2) The American people have less cultural literacy than they did in the past. The distinction we make between "high brow" and "low brow" entertainment was much fuzzier in America's past than it is in America's present. This was especially true for literary works. In Webster's day, poets like Edgar Allen Poe were famous among both the elite and the masses. Few "average Americans" will be seen reciting lines from "The Raven" today! This mix of high and low culture was still true even in the 1950s:
"In 1955, 15 million people paid to attend major league baseball games, while 35 million paid to attend classical music concerts. The New York Metropolitan Opera’s Saturday afternoon radio broadcast drew a listenership of 15 million out of an overall population of 165 million. As the sociologist David White has noted, NBC spent $500,000 in 1956 to present a three-hour version of Shakespeare’s Richard III starring Sir Laurence Olivier. The broadcast drew 50 million viewers; as many as 25 million watched all three hours. White also went on to note that on March 16, I956, a Sunday chosen at random, the viewer could have seen a discussion of the life and times Toulouse-Lauflec by three prominent art critics, an interview with theologian Paul Tillieh, an adaptation of Walter Van Tilburg Clark's Hook, a documentary on mental illness with Dr. William Menninger, and a 90-minute performance of The Taming of the Shrew."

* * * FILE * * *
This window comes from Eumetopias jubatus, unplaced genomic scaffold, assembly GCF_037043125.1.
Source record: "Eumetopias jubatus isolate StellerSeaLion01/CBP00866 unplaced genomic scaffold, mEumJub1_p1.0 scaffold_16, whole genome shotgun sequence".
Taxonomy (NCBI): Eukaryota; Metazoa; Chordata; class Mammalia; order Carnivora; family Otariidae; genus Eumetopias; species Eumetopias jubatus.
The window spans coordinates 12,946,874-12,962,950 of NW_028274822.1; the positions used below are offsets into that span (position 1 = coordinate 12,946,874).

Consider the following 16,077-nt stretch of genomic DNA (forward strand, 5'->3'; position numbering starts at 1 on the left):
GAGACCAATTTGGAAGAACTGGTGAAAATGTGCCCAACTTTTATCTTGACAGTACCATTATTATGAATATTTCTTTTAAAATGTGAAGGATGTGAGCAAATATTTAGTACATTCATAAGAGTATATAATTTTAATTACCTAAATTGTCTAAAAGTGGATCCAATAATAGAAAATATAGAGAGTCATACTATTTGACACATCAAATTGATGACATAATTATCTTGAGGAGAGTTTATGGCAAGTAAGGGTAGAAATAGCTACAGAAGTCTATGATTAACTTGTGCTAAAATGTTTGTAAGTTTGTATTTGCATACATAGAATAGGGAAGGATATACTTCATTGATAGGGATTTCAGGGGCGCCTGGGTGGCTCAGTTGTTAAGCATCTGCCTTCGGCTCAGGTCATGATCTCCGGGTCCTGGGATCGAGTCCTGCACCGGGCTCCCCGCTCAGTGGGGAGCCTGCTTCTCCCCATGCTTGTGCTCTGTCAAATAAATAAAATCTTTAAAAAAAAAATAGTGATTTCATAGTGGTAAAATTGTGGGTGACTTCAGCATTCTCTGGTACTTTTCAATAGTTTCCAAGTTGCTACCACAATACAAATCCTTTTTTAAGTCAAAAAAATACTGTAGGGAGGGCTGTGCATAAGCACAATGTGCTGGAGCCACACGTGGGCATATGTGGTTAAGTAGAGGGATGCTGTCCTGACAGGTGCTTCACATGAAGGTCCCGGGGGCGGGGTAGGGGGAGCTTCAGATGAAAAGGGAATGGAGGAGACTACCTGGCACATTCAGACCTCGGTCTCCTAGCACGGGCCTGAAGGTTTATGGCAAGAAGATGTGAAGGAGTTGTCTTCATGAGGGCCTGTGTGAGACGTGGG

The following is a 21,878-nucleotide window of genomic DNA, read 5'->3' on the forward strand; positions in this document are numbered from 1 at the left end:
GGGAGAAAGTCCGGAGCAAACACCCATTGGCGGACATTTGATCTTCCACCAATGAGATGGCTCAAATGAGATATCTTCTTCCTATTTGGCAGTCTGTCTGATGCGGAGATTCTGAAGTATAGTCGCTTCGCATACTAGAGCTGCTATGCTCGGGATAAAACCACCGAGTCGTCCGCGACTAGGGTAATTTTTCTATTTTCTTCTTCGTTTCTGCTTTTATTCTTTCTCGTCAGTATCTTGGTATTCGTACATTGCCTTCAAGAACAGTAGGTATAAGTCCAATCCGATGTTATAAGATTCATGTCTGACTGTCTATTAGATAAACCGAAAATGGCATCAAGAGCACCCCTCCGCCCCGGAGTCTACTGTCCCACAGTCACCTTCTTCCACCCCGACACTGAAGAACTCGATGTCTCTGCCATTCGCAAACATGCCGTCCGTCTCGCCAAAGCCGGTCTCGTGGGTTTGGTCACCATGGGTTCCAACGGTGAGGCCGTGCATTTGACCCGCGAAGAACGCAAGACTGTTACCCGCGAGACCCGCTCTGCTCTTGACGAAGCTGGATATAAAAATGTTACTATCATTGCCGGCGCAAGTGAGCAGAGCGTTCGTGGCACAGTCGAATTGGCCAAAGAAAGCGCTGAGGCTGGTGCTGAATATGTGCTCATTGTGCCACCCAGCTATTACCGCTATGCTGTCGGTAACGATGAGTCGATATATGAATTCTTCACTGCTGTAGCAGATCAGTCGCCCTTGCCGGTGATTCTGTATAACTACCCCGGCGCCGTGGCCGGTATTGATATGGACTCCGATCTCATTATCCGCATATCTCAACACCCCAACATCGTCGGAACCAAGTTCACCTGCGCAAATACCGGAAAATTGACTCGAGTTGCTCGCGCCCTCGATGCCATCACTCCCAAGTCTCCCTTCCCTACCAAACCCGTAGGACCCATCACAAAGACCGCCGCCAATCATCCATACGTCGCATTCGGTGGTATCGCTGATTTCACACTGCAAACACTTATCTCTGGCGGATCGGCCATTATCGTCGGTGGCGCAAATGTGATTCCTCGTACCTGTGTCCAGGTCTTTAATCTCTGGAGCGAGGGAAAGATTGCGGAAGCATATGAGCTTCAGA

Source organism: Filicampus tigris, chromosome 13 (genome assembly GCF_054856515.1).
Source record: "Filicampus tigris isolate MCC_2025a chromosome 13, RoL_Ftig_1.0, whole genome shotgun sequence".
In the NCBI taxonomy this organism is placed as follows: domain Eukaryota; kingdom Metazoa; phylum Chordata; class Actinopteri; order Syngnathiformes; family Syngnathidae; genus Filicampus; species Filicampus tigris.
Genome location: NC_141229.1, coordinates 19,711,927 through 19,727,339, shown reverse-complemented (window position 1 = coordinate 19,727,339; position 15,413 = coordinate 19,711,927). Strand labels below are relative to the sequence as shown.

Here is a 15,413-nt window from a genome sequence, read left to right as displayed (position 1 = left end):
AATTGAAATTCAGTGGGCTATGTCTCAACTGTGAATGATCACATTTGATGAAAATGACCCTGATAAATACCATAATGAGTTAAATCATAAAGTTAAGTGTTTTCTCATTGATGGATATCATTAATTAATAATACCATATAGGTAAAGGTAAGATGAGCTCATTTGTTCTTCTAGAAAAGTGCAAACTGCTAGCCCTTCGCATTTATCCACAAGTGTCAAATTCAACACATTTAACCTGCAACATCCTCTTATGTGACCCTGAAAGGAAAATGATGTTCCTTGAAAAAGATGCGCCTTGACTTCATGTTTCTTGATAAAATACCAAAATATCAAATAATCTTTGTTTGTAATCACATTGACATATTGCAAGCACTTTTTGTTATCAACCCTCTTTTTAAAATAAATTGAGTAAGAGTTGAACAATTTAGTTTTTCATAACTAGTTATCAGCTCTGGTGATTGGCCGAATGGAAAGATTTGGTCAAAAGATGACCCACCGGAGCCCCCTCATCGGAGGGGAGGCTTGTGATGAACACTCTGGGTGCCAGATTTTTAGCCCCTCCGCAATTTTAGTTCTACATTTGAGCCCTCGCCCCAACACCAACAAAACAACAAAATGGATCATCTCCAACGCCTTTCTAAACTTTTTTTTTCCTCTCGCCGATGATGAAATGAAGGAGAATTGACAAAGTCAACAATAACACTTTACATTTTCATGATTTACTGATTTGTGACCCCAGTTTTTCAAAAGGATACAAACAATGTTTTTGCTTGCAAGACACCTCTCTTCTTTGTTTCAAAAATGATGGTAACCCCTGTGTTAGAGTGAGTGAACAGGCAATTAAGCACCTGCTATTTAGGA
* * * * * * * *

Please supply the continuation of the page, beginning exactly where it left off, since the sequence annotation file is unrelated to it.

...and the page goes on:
A paradox of the last fifty or so years of American history is that as the number of Americans with a university education has increased, the percentage of Americans who can claim any sort of familiarity with the poetry, verse, and literature past generations knew by heart has decreased. Explanations for why this happened are many, and none are simple. For the purposes of this discussion it is enough to say that since the baby boomers came of age, the strong voice of poetry and classic literature once heard in American pop culture has waned. There are a few exceptions to this--Jane Austen's excellent novels come to mind--but very few.
3) American leaders no longer have a literary world view. This is true not only for American leaders, but for Anglophone leaders generally. Again, it can be difficult for people born in the last forty to fifty years to grasp just how a big a part classical literature, philosophy, and poetry played in the daily lives of past generations, especially those privileged enough to receive a liberal education. Privilege was a big part of this; men and women were driven to memorize and quote from the classics because in the eyes of their contemporaries this set them apart as a superior sort of individual. The man who knew his Milton, Pope, and Wordsworth was a civilized being. But this is only a partial explanation. You do not need dig far into the biographies of the leaders of that age to realize how thoroughly their understanding of the world was built around literature. Winston Churchill is a sterling example of the type. Books and poems defined how he talked about, and more importantly, how he thought about, the problems he faced. His thoughts were filtered through Shakespeare.